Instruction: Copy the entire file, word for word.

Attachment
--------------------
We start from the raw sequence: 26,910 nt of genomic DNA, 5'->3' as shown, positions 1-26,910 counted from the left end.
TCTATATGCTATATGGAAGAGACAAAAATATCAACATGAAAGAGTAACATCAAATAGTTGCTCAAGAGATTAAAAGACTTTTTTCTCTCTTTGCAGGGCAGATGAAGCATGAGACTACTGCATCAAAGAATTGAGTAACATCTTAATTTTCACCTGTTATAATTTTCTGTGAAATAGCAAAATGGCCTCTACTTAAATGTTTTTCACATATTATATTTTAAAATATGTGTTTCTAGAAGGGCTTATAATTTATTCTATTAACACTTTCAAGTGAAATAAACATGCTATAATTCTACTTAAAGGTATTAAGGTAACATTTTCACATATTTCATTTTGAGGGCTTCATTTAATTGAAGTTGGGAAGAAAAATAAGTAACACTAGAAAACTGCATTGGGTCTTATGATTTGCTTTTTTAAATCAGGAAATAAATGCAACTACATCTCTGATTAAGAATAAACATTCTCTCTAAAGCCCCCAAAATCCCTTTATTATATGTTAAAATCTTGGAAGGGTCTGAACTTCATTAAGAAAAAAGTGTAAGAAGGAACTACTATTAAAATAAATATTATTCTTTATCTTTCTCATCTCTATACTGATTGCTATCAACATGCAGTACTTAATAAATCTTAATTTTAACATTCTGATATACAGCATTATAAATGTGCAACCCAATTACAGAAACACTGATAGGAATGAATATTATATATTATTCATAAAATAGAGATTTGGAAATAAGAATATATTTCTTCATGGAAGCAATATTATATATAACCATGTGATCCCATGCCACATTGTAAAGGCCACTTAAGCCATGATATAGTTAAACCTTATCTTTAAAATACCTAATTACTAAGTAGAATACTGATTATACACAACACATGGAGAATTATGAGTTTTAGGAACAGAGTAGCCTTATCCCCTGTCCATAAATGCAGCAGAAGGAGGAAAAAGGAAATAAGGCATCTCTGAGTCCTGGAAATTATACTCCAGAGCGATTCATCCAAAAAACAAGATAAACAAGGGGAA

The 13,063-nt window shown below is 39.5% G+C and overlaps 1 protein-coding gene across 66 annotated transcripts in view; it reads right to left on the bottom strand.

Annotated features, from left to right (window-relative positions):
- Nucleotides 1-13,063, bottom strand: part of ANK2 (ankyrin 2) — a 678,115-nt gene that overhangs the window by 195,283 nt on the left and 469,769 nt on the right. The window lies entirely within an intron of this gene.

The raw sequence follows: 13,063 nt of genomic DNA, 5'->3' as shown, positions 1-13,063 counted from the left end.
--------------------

We start from the raw sequence: 26,910 nt of genomic DNA, 5'->3' as shown, positions 1-26,910 counted from the left end.
TCTATATGCTATATGGAAGAGACAAAAATATCAACATGAAAGAGTAACATCAAATAGTTGCTCAAGAGATTAAAAGACTTTTTTCTCTCTTTGCAGGGCAGATGAAGCATGAGACTACTGCATCAAAGAATTGAGTAACATCTTAATTTTCACCTGTTATAATTTTCTGTGAAATAGCAAAATGGCCTCTACTTAAATGTTTTTCACATATTATATTTTAAAATATGTGTTTCTAGAAGGGCTTATAATTTATTCTATTAACACTTTCAAGTGAAATAAACATGCTATAATTCTACTTAAAGGTATTAAGGTAACATTTTCACATATTTCATTTTGAGGGCTTCATTTAATTGAAGTTGGGAAGAAAAATAAGTAACACTAGAAAACTGCATTGGGTCTTATGATTTGCTTTTTTAAATCAGGAAATAAATGCAACTACATCTCTGATTAAGAATAAACATTCTCTCTAAAGCCCCCAAAATCCCTTTATTATATGTTAAAATCTTGGAAGGGTCTGAACTTCATTAAGAAAAAAGTGTAAGAAGGAACTACTATTAAAATAAATATTATTCTTTATCTTTCTCATCTCTATACTGATTGCTATCAACATGCAGTACTTAATAAATCTTAATTTTAACATTCTGATATACAGCATTATAAATGTGCAACCCAATTACAGAAACACTGATAGGAATGAATATTATATATTATTCATAAAATAGAGATTTGGAAATAAGAATATATTTCTTCATGGAAGCAATATTATATATAACCATGTGATCCCATGCCACATTGTAAAGGCCACTTAAGCCATGATATAGTTAAACCTTATCTTTAAAATACCTAATTACTAAGTAGAATACTGATTATACACAACACATGGAGAATTATGAGTTTTAGGAACAGAGTAGCCTTATCCCCTGTCCATAAATGCAGCAGAAGGAGGAAAAAGGAAATAAGGCATCTCTGAGTCCTGGAAATTATACTCCAGAGCGATTCATCCAAAAAACAAGATAAACAAGGGGAA

The 13,063-nt window shown below is 39.5% G+C and overlaps 1 protein-coding gene across 66 annotated transcripts in view; it reads right to left on the bottom strand.

Annotated features, from left to right (window-relative positions):
- Nucleotides 1-13,063, bottom strand: part of ANK2 (ankyrin 2) — a 678,115-nt gene that overhangs the window by 195,283 nt on the left and 469,769 nt on the right. The window lies entirely within an intron of this gene.

The raw sequence follows: 13,063 nt of genomic DNA, 5'->3' as shown, positions 1-13,063 counted from the left end.